I think the first section has changed to the tune of about 3,000 additional words and been slightly restructured. Which means that I would advise readers to start over from the beginning when they get the updated link and download the newest copy. I think you will be pleased by the changes.
As a treat, I'm pleased to include these snippets....
- Cretch led his men deeper into the Wild Woods. Even with firm assurances of their safety from their unseen patron they were all uneasy travelling through the haunted forest. However, they were more frightened of their benefactor, whom they only knew by the initials "M.A.", to disobey his "request". While he had shown himself to generous to a remarkable degree when he was satisfied with work done on his behalf, he had also shown himself to be ruthless to those he felt had failed him. So they grimly rode in silence, each man clamping down on his fear and dread as they approached their destination.
The message calling them to their present hunt had arrived as they all had, borne by an unspeaking and blank faced messenger. Neither Cretch nor his men talked much about these unearthly couriers (for as alike as they all were in their manner, they had all been different men), but they all felt uneasy while in their presence. Cretch wasn't even sure that they were alive. Once, while meeting a courier in the forlorn foothills on the outskirts of the Waste, he was sure he had spotted a broken arrow shaft and prodigious blood stains amongst the folds of the creature's robes.
Sensing movement in front of them Cretch signalled his band to a halt. Gunnell stayed by his side while the rest melted quietly away into the surrounding woods. Moments later the foliage ahead of them parted and Cretch was relieved to see Timmis, their scout, appear. The rest of the band slowly worked their way onto the thin trail when they saw him.
"They have entered the Keep."
"You saw them?"
"Yes, five riders matching the description we were given. Although none of them stood out in any way that I could see.""
"We may have to wait to see about that when they come out. Hopefully it will be more apparent then. Any others about?"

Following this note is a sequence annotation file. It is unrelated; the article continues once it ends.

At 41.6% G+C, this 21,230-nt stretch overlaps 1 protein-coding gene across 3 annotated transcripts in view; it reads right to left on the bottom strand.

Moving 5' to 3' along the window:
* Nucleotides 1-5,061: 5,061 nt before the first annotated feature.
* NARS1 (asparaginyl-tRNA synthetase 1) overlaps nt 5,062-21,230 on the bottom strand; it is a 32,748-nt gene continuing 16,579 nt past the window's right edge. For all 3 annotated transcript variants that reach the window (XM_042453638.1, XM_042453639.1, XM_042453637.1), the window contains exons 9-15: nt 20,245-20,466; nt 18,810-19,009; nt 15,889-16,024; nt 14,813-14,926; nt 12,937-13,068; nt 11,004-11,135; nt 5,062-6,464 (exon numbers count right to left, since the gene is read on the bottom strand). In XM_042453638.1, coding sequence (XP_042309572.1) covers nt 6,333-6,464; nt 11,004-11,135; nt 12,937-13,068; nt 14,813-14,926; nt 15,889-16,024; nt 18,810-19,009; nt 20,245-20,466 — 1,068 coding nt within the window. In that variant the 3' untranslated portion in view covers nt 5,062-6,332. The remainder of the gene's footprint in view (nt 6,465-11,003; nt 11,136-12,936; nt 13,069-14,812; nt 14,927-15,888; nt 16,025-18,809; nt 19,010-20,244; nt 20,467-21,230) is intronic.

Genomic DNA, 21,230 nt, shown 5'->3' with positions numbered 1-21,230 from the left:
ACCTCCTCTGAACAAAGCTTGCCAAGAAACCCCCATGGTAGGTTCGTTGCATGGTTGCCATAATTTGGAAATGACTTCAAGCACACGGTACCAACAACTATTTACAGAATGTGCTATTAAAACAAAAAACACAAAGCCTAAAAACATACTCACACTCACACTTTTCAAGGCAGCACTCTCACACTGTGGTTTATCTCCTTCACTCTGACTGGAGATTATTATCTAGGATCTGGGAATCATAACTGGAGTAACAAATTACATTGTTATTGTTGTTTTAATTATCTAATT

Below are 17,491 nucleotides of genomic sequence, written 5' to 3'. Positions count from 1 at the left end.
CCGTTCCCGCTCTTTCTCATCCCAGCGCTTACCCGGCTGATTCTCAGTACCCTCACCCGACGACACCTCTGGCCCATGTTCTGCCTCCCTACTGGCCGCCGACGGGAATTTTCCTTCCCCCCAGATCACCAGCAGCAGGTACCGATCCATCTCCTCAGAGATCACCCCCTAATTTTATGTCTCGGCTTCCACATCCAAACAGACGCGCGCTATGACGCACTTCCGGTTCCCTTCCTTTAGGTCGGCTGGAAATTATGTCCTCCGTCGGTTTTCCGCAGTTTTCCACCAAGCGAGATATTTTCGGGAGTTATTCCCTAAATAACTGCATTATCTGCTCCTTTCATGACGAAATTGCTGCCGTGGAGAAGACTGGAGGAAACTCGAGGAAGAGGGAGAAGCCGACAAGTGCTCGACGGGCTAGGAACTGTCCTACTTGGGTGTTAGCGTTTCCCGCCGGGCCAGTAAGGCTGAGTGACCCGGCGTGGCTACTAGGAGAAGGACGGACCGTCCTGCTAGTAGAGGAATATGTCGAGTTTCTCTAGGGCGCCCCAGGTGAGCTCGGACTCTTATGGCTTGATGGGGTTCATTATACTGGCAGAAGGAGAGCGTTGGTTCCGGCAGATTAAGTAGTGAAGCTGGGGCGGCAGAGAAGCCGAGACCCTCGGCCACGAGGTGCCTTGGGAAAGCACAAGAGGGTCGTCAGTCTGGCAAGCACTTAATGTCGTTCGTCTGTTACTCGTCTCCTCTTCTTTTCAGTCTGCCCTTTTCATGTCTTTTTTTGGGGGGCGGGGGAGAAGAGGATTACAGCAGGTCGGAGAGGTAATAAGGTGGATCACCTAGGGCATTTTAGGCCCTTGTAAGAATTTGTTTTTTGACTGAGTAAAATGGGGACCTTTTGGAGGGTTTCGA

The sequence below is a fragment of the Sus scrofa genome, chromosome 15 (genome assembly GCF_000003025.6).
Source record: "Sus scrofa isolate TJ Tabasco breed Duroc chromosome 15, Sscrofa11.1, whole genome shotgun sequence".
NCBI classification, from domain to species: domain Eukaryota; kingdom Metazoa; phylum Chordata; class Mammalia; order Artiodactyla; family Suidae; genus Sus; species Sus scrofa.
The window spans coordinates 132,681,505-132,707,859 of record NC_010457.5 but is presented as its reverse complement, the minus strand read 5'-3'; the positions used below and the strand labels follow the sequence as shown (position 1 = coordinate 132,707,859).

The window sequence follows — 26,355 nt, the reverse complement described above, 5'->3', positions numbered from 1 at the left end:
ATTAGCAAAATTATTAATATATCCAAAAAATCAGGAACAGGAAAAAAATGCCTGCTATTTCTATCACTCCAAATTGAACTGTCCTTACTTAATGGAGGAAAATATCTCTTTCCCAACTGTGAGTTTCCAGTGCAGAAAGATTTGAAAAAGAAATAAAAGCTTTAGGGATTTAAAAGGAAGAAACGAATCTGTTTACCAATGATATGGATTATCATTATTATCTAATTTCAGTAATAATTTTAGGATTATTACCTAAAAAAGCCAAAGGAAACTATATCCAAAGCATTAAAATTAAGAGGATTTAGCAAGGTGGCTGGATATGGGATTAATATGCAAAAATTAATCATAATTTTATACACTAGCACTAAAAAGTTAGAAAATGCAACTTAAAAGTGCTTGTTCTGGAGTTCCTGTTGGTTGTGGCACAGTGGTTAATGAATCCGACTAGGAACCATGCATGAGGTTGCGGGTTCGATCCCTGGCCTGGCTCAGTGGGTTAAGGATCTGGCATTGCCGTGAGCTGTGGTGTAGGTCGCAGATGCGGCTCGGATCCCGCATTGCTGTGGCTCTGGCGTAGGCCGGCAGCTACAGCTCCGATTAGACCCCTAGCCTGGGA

"Just a few of the King's Guard patrolling outside the Keep. The riders were able to slip through their lines unseen. The Guard has become complacent."
"Lazy dogs, still I'm grateful for that. It will make our job that much easier."
"Cretch, one more thing...."
"There are ... there are things... in these woods. Watching things."
"I feel them too Timmis, do your best to ignore them. Our patron has sworn that we are protected from any ill they could harbor towards us while we are here on his business."
"Aye... so he says, so he says. I'll still feel better when we are miles away from these cursed woods and spending our silver and copper on drink and women."
"We all will. Fall back with the rest of the men. Gunnell, your turn...." -
- Eren watched Dorial carefully as their group approached the forbidding gates ahead. The path ahead was straight and clear, Eren realized that any debris that fell from the heights above must be regularly removed. Dorial seemed unperturbed as they rode towards the massive shuttered gates. His mount walked forward briskly, the rest of them followed suit. Eren didn't feel comfortable. There was no cover for them to hide if things went poorly with the Lord of the Gates of Yaresh and Teffin decided that he didn't want a possible High King to pass through the gates he was charged with. They all knew that by this time messengers had ridden out from the Great Keep to points all over Weyland to announce the coming of a new claimant for the throne. Not only that, but the first one to do so riding an Aybeer and wielding Fingerling.
Eren did not know Lord Teffin personally, he only knew of him. He was said to be a prideful man, one who kept his own counsel and one who held grudges. He was not a man to cross. Dorial, whom Eren had found to be remarkably well versed in the personalities and allegiances of the various provinces, had to know these things also. Yet he seemed remarkably calm and self-assured, as if he knew that Teffin would pose no threat to him. Eren could not decide if he was simply being brash, or he did indeed know something that Eren did not.
From a distance they could see that the gates ahead were shut. Eren knew this was unusual. The lord of this keep was responsible for keeping the Yaresh Pass open for trade between Valley Crag and the Swept Plains. It was not a good sign that Lord Teffin had ordered the gates closed in the middle of the day. It was possible to get Valley Crag without going through the Gates of Yaresh, but the trip would be both arduous and dangerous.